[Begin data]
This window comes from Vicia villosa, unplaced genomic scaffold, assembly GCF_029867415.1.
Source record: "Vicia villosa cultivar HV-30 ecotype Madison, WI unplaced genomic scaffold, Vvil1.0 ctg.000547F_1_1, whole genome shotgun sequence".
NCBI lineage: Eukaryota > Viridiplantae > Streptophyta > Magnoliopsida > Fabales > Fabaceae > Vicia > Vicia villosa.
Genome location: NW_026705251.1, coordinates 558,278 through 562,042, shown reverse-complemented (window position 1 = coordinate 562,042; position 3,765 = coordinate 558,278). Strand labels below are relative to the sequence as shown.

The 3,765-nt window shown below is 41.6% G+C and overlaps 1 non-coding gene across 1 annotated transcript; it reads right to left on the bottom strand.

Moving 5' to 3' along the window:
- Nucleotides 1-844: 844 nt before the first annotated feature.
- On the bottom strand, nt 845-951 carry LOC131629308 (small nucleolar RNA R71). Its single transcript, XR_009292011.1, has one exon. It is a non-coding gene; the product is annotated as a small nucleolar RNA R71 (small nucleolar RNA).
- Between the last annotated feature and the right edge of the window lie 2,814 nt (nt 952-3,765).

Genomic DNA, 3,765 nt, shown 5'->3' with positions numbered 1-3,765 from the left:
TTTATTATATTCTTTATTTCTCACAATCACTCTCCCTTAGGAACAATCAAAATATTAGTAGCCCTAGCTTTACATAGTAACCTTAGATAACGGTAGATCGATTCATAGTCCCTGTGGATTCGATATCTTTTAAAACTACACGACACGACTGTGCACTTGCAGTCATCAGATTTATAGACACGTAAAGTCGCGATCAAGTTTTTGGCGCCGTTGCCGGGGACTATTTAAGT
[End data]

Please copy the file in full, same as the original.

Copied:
This window comes from Vicia villosa, unplaced genomic scaffold, assembly GCF_029867415.1.
Source record: "Vicia villosa cultivar HV-30 ecotype Madison, WI unplaced genomic scaffold, Vvil1.0 ctg.000547F_1_1, whole genome shotgun sequence".
NCBI lineage: Eukaryota > Viridiplantae > Streptophyta > Magnoliopsida > Fabales > Fabaceae > Vicia > Vicia villosa.
Genome location: NW_026705251.1, coordinates 558,278 through 562,042, shown reverse-complemented (window position 1 = coordinate 562,042; position 3,765 = coordinate 558,278). Strand labels below are relative to the sequence as shown.

The 3,765-nt window shown below is 41.6% G+C and overlaps 1 non-coding gene across 1 annotated transcript; it reads right to left on the bottom strand.

Moving 5' to 3' along the window:
- Nucleotides 1-844: 844 nt before the first annotated feature.
- On the bottom strand, nt 845-951 carry LOC131629308 (small nucleolar RNA R71). Its single transcript, XR_009292011.1, has one exon. It is a non-coding gene; the product is annotated as a small nucleolar RNA R71 (small nucleolar RNA).
- Between the last annotated feature and the right edge of the window lie 2,814 nt (nt 952-3,765).

Genomic DNA, 3,765 nt, shown 5'->3' with positions numbered 1-3,765 from the left:
TTTATTATATTCTTTATTTCTCACAATCACTCTCCCTTAGGAACAATCAAAATATTAGTAGCCCTAGCTTTACATAGTAACCTTAGATAACGGTAGATCGATTCATAGTCCCTGTGGATTCGATATCTTTTAAAACTACACGACACGACTGTGCACTTGCAGTCATCAGATTTATAGACACGTAAAGTCGCGATCAAGTTTTTGGCGCCGTTGCCGGGGACTATTTAAGT